Army evaluating communications systems at White Sands Missile Range and Fort Bliss

Juan Gutierrez
Thursday, May 9, 2013 - 11:00pm

It's a one of a kind military communication system and it's being tested at White Sands Missile Range and Fort Bliss.

About 3800 soldiers from the 2nd Heavy Brigade and 1st Armored Division have been testing a system that will allow soldiers in combat zones to communicate better.

"Most of us have combat experience and we know what we want it to do what we need it to do," said Staff Sgt Lance Bradford.

The soldiers have set up camps on Fort Bliss and White Sands Missile Range property simulating the conditions found in Afghanistan and Iraq.
"We are truly replicating the operational environment, the combat scenarios and the actual stresses that will be put on the various systems," said Maj. Ralph Radka.

The communications system can be compared to a very high tech cell phone network that allows users to send data, text messages and make voice calls all in realtime.

However, the system is very different with much tighter security to prevent break-ins and the network is highly mobile.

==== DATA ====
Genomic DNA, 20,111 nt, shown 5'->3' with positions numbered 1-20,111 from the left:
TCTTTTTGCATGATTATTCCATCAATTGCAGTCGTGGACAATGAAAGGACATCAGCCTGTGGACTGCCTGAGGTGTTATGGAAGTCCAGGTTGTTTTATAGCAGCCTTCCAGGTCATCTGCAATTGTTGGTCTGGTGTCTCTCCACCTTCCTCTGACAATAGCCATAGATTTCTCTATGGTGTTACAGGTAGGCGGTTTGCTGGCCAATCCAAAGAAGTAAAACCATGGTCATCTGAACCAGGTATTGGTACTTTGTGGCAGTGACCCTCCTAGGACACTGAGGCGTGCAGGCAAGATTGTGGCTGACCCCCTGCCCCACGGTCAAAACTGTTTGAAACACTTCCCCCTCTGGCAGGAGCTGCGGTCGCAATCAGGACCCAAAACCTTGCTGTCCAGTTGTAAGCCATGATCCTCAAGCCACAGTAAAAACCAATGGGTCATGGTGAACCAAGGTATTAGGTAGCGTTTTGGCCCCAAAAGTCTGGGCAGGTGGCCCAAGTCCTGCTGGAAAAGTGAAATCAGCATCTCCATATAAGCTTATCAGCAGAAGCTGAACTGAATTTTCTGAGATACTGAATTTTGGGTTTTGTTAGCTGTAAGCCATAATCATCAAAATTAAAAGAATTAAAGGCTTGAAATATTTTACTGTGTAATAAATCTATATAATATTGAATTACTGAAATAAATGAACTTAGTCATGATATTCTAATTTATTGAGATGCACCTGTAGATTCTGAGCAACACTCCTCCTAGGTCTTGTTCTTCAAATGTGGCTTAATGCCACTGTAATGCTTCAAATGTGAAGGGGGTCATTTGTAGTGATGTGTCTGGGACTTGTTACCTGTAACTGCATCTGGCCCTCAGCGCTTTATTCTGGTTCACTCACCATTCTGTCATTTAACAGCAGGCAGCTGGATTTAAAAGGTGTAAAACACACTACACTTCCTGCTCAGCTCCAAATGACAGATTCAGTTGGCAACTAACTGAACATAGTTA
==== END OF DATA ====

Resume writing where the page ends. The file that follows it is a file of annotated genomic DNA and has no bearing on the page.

"We have to be able to be dynamic and rapidly change the environments that we are in," Radka said.

Through a series of satellite trucks, the Army can set up a communications network wherever they are at.

Bigger satellite trucks can send and receive information from other vehicles to individual soldiers and down to the centralized camp while on the move if necessary.

"Across bumpy terrain or arduous terrain you're going to see some hiccups here and there but 99 percent of the time we have a good quality connection," said Maj. Ernest Turnabell IV.

With each individual soldier carrying a unit and with each vehicle equipped with the system, the soldiers always have access to important information on the mission.
"With this device we can actually up the ante of our combat power by just the click of a button," Bradford said.

By the end of the evaluation the soldiers will have set up a network the size of the state of Connecticut.

"The brigades that deploy in the future will naturally deploy with those capabilities we'll be able to implement them immediately," Radka said.

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